Health & Fitness

Psychological and Mental Health Effects of Sleep Deprivation

January 5, 2022   By Jennifer Cook
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It’s almost impossible to get adequate sleep these days. We have thousands of things distracting us before we go to sleep compounded by all the daily stress we go through.

Today, we’ll tackle what defines sleep quality and loss, their effect on our mental and physical health and how small changes in our lifestyle can help us get as much shut-eye as we can get.

Worried about your psychological well-being? We are too! So much so that we just had to do some more digging to find that…

It’s An Age-Old Problem

The mental effects of sleep loss affect people differently. Psychiatry experts believe that lack of sleep hits people in various ways, from adolescents to old-timers and everyone in between.

One study suggests that sleep debt negatively influences our physical health and emotions.

That explains why an inadequate amount of sleep often has you waking up on the wrong side of the bed and grumpy all day. 

Failing to achieve healthy sleep goes beyond daytime sleepiness for teenagers and students. Puberty, hormonal changes and irregular sleep duration elevate the risk factor for depression and anxiety in teens, making them doubly vulnerable.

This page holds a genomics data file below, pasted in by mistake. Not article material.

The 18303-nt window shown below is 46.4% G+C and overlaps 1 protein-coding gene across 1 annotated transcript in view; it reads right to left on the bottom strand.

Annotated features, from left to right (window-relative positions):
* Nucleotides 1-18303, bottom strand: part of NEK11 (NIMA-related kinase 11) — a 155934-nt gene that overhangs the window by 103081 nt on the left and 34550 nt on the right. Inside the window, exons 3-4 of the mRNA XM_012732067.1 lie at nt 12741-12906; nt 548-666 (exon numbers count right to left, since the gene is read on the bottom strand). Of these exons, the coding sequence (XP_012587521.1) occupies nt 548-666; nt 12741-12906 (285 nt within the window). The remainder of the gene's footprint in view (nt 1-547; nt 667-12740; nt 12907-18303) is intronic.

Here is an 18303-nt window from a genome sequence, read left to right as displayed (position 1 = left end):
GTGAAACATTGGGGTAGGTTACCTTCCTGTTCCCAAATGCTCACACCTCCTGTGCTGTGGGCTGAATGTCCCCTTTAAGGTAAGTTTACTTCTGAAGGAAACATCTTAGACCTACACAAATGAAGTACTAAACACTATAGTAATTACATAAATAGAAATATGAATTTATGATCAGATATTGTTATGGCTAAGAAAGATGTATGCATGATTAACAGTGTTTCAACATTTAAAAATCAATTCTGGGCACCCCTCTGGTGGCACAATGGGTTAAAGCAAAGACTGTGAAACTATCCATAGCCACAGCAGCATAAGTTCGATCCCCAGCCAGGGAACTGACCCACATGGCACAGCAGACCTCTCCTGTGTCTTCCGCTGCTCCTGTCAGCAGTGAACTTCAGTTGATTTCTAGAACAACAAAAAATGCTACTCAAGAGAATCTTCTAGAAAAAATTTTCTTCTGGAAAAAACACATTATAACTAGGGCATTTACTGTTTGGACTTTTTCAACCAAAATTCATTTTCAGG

Young adults aren’t the only ones that should pay more attention to their sleep health care. Adults aren’t safe from sleep disorders and corresponding mental health backlash.

Adults have it rather bad too. Aside from increased chances of physical health problems like heart disease and high blood pressure due to age, sleep deprivation also means slower brain function and erratic mood swings. 

Slower reaction time and mood disorders aren’t the only adverse effects of lost sleep on adults. Sleep research showed that older people are susceptible to depressive symptoms, although not as much as teens.

While the problem goes deeper than losing hours of sleep, all the way to how our brain’s cortex works, it pays to understand how sleep can affect the brain and how it could increase the chances of contracting psychiatric disorders.

Short-term effects of sleep deprivation might include minimal to noticeable mental impairments, but in time, these downsides will massively affect your mental health conditions. 

Improved Sleep Habits, Better Thoughts

According to renowned sleep expert Soomi Lee, the optimal amount of sleep time for adults is more than six hours. Here are some pointers on how to fall asleep faster and sleep longer.

Read Your Room

Your bedroom is an extension of your personality, so it should reflect what you’re comfortable with, from decorations, aesthetics to how you prefer to sleep. 

One way to get enough sleep is by designing your room to be more relaxing. If you’re thinking of getting new sheets or pillows, that’s for later. For now, you need to master your senses.

Scented candles are excellent means to induce sleep. Scents like lavender or jasmine are sleep veterans with testimonies about their efficacy.